Hot Flash. Cold sweat. Change at thirty-five
A scorching hot reminder that I am still alive
Changes, changes, changes are happening to me
I wonder what it’s all about
I wonder why me
The ovary snatchers had thrust me into Meno Meno Land. No survival kit accompanied my crash landing at the base of the Mount Hysteria, and I wandered desperately through a scorching hot valley. The volcano rumbled incessantly as I dodged lava streams and tried to deflect the molten rocks falling all about me.
I felt alone in the inferno. Sharing stories about cancer was easy. A twenty-something Alaskan woman in her first year of marriage, battling for her life, is a jaw-dropper in any crowd, but discussing menopause with friends who were still young and vibrant left me cold.
I could no longer concentrate on their chatter, I was too busy waving down the waitress who’d been remiss in refilling my glass of ice water—the cool condensation-clad container that doubled as a freeze pop to roll on my neck. My relaxed friends didn’t seem to notice. As they were chilling out, I was melting into menopausal mush. They had time to ease into “The Change” to prepare, to change eating habits, to exercise. They were on a gradual descent into the heat, while I’d been plunged into the inferno. I’d crash-landed in six hours flat.
Other than cancer, my ovaries had never given me any grief. It is only the absence of them that had me yearning for the keys to the body parts room where I imagined them floating like buoyant eggs in a canning jar. I longed for them—especially at night—when a warm tingling in my cheeks rapidly moved to my neck and I found myself in hell dodging fireballs. Impaled on a rotisserie rolling round and round in my bed, my once cool sheets threatened to suffocate me until a gust from the ever-present fan hit condensation beads on my skin and plunged me into an arctic freeze.
My outfits consisted of loose sweat pants, a tank top, and a polar fleece jacket. My beverage of choice rotated between ice-cold water and jitter-laced coffee. All thoughts of social interaction were peppered with panic; was there a chilly escape route?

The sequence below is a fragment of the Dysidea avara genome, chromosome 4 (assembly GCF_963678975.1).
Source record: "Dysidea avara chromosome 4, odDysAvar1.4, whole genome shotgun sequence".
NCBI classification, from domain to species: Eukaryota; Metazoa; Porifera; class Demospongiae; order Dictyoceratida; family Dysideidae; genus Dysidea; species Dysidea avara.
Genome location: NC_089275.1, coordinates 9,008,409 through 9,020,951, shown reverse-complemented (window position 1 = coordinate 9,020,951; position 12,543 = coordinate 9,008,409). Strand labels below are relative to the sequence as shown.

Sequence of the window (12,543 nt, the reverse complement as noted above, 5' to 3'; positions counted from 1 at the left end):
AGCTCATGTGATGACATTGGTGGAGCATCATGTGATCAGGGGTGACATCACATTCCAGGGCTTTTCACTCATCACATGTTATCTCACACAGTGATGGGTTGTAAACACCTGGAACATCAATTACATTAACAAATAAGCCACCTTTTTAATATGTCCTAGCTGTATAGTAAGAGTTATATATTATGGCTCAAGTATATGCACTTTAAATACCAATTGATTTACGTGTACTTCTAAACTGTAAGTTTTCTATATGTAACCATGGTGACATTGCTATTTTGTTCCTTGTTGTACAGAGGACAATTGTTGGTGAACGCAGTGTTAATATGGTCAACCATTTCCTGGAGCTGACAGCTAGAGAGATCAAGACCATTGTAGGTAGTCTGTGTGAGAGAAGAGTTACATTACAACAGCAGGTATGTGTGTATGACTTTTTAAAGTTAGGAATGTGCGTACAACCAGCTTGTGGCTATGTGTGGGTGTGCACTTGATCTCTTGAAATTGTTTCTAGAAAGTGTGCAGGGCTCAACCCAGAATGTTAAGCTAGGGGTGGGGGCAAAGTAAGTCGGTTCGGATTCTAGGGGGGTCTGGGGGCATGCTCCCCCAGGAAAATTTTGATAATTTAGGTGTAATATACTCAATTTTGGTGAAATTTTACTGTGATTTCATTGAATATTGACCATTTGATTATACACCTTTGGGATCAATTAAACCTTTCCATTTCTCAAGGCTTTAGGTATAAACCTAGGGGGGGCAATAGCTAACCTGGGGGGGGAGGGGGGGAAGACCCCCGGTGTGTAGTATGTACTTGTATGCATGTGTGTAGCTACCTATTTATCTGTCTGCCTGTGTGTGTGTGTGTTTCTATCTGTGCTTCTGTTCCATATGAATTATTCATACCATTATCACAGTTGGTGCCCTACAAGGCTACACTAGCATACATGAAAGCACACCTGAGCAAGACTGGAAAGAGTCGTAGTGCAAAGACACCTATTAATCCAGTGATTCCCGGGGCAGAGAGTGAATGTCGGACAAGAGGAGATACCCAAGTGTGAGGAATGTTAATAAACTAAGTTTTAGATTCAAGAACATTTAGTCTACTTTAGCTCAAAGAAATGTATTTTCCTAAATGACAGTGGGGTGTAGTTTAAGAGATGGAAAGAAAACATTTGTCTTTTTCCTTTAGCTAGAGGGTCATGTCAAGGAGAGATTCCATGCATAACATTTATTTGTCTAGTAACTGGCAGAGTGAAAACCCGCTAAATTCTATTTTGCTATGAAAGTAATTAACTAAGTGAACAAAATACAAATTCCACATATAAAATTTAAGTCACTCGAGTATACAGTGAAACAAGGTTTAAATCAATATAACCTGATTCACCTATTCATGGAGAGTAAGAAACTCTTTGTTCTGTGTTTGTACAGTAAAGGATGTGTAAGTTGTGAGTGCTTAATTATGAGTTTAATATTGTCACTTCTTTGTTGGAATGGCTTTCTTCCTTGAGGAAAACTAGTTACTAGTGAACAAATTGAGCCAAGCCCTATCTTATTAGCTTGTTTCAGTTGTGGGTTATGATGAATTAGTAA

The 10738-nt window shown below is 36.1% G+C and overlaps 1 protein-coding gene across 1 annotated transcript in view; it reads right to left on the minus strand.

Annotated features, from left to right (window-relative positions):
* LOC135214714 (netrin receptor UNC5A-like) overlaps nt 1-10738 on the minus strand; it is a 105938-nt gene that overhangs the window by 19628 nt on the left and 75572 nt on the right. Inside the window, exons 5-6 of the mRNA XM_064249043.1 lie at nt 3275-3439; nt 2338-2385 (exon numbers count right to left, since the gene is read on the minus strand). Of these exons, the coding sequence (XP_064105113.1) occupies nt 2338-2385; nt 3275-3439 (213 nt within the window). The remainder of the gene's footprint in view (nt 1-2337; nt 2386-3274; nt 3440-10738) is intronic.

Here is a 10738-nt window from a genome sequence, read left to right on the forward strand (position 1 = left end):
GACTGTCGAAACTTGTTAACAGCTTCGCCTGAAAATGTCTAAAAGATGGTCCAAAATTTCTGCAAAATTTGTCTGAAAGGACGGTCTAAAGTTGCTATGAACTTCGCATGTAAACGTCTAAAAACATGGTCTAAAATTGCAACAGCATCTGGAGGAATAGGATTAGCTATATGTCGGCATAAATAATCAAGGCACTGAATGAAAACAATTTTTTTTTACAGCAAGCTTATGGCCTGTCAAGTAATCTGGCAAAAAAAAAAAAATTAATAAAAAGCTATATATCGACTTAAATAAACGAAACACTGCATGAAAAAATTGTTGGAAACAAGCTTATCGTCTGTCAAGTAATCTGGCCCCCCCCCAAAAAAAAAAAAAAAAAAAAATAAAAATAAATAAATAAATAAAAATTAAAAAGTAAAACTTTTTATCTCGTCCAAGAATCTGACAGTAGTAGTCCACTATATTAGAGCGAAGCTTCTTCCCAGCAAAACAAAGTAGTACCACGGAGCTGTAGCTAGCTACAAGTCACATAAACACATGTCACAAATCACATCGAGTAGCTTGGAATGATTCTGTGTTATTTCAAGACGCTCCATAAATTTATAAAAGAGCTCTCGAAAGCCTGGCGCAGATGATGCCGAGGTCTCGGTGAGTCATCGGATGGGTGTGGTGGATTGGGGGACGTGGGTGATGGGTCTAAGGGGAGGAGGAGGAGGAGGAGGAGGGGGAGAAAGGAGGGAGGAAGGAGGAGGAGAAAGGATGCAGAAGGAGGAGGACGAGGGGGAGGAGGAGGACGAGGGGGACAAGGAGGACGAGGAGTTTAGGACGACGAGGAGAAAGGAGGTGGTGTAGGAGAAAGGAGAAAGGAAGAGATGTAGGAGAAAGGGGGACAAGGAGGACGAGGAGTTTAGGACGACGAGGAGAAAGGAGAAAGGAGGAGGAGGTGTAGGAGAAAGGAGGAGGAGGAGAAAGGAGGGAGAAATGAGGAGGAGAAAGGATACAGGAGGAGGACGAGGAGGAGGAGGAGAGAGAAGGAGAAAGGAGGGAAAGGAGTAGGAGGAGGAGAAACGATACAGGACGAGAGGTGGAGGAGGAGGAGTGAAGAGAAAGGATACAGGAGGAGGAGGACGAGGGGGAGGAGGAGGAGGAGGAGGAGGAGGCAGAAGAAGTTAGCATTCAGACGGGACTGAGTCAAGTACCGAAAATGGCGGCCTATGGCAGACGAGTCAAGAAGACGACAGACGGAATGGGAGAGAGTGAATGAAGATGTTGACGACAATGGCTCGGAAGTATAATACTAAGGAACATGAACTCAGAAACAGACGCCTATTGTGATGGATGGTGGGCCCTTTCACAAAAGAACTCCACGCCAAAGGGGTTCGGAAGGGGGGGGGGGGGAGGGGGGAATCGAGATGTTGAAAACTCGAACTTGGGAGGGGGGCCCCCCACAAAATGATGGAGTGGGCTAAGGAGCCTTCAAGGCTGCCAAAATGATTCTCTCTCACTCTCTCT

It was hard to remember a life beyond cancers borders, where once upon a time I was a normal girl whose fairytale enemies bore benign sticks and stones. But my fairytale ending had been rewritten.
The twenty-three year old baldheaded woman turned her blazing blue eyes to face the malevolent cancer dragon. She consumed mystical potions concocted to shrivel the creature, and her two children—born in defiance of the monster—forced it to recoil back into its lair.
Several years later, her ovaries were wrenched from the malignant clutches of the cancerous beast, but as she smote the dragon it exacted vengeance, huffing and puffing its final death flame—a scorching menopausal heat—licking the back of her neck for eternity.
My doctor eventually pulled the patch and prescribed a little green pill consisting of conjugated equine estrogens called Premarin—Pregnant Mare Urine. I wondered if things could get any worse. I’d lost my reproductive organs and replaced them with horse pee to trick my brain into thinking I was still vital.
This is an excerpt from my book, Chemo on the Rocks: My Great Alaskan Misadventure. For more information about Chemo on the Rocks, click here.